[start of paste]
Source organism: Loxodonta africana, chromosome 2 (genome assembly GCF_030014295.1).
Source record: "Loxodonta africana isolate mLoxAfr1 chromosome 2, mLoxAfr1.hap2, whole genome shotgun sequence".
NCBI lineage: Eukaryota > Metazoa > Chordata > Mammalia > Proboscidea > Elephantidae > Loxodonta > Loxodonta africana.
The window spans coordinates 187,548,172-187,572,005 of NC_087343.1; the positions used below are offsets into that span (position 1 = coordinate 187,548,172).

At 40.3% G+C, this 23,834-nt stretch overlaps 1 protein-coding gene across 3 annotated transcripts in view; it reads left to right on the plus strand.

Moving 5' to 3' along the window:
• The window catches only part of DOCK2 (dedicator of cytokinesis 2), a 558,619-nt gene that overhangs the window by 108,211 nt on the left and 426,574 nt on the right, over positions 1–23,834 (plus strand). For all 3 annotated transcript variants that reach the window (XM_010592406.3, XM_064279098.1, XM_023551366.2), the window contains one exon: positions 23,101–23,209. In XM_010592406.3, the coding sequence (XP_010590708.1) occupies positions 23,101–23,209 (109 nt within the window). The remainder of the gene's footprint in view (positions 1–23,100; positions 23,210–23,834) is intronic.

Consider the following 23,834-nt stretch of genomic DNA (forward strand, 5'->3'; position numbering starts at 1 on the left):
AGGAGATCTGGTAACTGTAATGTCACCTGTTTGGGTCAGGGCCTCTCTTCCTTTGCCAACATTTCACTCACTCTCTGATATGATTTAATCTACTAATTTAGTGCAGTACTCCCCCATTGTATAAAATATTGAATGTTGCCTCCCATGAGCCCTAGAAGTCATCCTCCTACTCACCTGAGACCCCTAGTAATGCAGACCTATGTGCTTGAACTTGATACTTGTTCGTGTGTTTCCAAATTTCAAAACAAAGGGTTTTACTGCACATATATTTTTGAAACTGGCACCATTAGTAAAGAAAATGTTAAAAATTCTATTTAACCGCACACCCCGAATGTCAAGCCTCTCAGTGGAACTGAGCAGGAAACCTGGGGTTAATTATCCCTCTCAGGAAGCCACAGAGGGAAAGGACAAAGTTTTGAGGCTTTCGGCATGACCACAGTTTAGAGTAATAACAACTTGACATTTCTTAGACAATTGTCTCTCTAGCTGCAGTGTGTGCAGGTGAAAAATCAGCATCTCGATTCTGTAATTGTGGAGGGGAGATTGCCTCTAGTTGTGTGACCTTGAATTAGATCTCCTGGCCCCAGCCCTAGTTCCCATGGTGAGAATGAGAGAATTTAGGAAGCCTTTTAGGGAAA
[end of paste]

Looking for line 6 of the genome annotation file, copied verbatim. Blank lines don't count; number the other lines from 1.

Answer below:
Moving 5' to 3' along the window: